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SDB:AirPrint via CUPS

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For printers that do not support AirPrint natively the RPM package "cups-airprint" can be used to provide basic AirPrint support for basic printing tasks from iOS or OS X devices.


AirPrint is an Apple technology that helps you create full-quality printed output from iOS or OS X devices without the need to download or install drivers.

Some printers support AirPrint natively. For AirPrint printers you do not need CUPS AirPrint support.

For any other printer, if it can be printed to via CUPS, there is the RPM package "cups-airprint" that provides the additional tools and configuration files needed to add CUPS AirPrint support for basic printing tasks from iOS or OS X devices.

For limitations see the "caveats" section below.

CUPS AirPrint support works by combining three open-source technologies:

  • mDNS/DNS-SD (a.k.a. Bonjour, or ZeroConf) for printer discovery
  • CUPS for receiving print jobs that are sent from iOS or OS X devices via the IPP protocol
  • cups-filters + Linux printer drivers for converting the printing data in a print job (PDF or URF) into the native data format of the particular printer device that finally produces the printout.

On Linux, the standard mDNS implementation is called Avahi.

The "cups-airprint" package is about the first item:

  • discovery of CUPS printers on iOS or OS X devices via mDNS/DNS-SD

The CUPS AirPrint support that is provided by the "cups-airprint" package generates and publishes appropriate DNS-SD records for CUPS printers so that iOS and OS X devices can use them.


All printers for which you want to add CUPS AirPrint support must first be set up to accept print jobs via CUPS. Only shared CUPS printers will be offered for access via AirPrint.

At least some iOS apps send the URF format when printing via AirPrint so that the matching urftopdf filter that is provided in cups-filters >= 1.0.25 is required to convert URF into PDF (PDF is the current standard printing data format which can be further converted into the printer's native data format, cf. Concepts printing). Because cups-filters cannot be reasonably well used with traditional CUPS <= 1.5.4 also a modern CUPS >= 1.6 is in practice required which means in practice there is no CUPS AirPrint support for openSUSE 13.2, 13.1, SUSE Linux Enterprise 11, and anything older. A modern CUPS >= 1.6 plus cups-filters is provided on openSUSE Tumbleweed, openSUSE Leap, and SUSE Linux Enterprise 12 which means CUPS AirPrint support is in practice only possible with openSUSE Tumbleweed, openSUSE Leap, and SUSE Linux Enterprise 12.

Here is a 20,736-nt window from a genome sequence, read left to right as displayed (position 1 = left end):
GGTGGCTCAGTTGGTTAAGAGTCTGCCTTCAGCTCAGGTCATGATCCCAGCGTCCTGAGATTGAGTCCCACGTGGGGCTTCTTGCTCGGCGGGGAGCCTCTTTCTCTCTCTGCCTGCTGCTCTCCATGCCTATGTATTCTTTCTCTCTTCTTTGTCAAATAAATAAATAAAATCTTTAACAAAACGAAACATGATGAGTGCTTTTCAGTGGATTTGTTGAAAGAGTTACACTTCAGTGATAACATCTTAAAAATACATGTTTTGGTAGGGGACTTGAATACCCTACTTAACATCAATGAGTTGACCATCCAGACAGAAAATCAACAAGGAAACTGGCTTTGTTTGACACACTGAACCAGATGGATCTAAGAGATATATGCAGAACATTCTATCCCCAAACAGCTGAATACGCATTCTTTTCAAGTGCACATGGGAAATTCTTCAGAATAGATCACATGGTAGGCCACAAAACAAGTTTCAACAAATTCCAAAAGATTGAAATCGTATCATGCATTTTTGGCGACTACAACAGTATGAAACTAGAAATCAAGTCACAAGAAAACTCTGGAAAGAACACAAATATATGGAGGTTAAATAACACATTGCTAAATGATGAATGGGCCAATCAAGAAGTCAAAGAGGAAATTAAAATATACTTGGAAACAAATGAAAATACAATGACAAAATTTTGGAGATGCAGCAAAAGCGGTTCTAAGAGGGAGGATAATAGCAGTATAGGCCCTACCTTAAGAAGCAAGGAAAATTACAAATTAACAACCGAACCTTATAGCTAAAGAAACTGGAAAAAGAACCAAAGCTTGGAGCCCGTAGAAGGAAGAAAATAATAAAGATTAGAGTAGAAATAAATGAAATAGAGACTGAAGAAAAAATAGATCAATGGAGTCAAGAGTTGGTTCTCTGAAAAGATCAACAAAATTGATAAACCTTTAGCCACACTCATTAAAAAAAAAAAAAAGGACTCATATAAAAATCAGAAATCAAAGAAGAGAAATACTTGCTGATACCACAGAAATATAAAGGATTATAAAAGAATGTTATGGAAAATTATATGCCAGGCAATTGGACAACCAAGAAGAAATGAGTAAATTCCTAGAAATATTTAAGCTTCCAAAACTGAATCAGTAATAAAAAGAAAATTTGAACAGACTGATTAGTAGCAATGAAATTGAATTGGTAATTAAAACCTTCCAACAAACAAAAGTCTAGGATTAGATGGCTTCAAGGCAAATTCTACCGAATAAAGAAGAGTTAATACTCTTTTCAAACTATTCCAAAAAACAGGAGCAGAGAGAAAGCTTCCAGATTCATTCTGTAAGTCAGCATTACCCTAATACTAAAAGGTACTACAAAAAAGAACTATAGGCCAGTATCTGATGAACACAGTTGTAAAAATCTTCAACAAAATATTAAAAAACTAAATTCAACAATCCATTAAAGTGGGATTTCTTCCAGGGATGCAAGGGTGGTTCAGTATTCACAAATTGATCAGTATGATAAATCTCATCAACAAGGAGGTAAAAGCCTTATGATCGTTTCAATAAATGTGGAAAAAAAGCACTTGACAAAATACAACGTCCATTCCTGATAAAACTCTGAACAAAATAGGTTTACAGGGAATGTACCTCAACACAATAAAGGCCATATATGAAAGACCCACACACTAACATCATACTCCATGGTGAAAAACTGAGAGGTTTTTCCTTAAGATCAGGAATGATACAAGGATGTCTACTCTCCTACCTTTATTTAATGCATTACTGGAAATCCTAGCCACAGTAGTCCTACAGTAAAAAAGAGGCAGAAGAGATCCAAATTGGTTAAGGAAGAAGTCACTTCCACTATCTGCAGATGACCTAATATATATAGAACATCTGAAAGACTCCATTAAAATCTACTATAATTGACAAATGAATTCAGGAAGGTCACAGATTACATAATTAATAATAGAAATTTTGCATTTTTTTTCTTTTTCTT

It is assumed (and recommended) that the CUPS and Avahi servers are running on the same host, and that the default configuration of Avahi is used. It is also assumed that the (Apple) client devices and the CUPS/Avahi host are on the same subnet.

"cups-airprint" package download

As of this writing (March 2016) the "cups-airprint" package is available from the openSUSE build service development project "Printing" for various openSUSE and SUSE Linux Enterprise versions and it also included in openSUSE Factory wherefrom it gets available in openSUSE Tumbleweed.

For direct RPM package download from the openSUSE build service development project "Printing" got to and select your exact matching openSUSE version.

Because "cups-airprint" works in practice only on openSUSE Tumbleweed, openSUSE Leap, and SUSE Linux Enterprise 12, those are the URLs for "cups-airprint" package download:

In addition to cups-filters >= 1.0.25 and cups >= 1.6 the "cups-airprint" package also needs python-cups.

Regarding how to set up CUPS AirPrint support, see the instructions in the /usr/share/doc/packages/cups-airprint/README.SUSE file in the "cups-airprint" package or online in the openSUSE build service at


In general: CUPS plus Linux printer drivers do not provide the same functionality as real AirPrint printers.

Sharing CUPS printers (i.e. sharing printers with Linux printer drivers) via appropriate DNS-SD records so that iOS and OS X devices can use them often works but may also fail in spectacular and frustrating ways, which is the reason why there is no native AirPrint support in CUPS.

In general basic printing tasks from iOS or OS X devices should work like printing emails or web pages to standard Letter or A4 media.

But as soon as one goes beyond basic printing tasks things may fall apart. Some examples what may not work when using CUPS as an AirPrint server:

  • Ready media (that's how one gets to pick media sizes on iOS)
  • Proper media selection, scaling, and rotation
  • Printer status ("out of paper", etc.)
  • Duplex printing with some printers
  • Color/grayscale mode
  • Copies

Some of these deficiencies would require major changes to CUPS and its driver architecture to fix, others require driver and (in some cases) printer firmware updates to correct.

If you need full AirPrint functionality you must use an AirPrint printer that has the full AirPrint functionality built-in. For a list of AirPrint printer models see the About AirPrint article at Apple Support.

For reference see the "How to enable AirPrint in CUPS" mail thread on the "CUPS user discussion list" <> in October 2015, in particular see


AirPrint, Bonjour, and OS X are trademarks of Apple Inc., registered in the U.S. and other countries, see

Further Information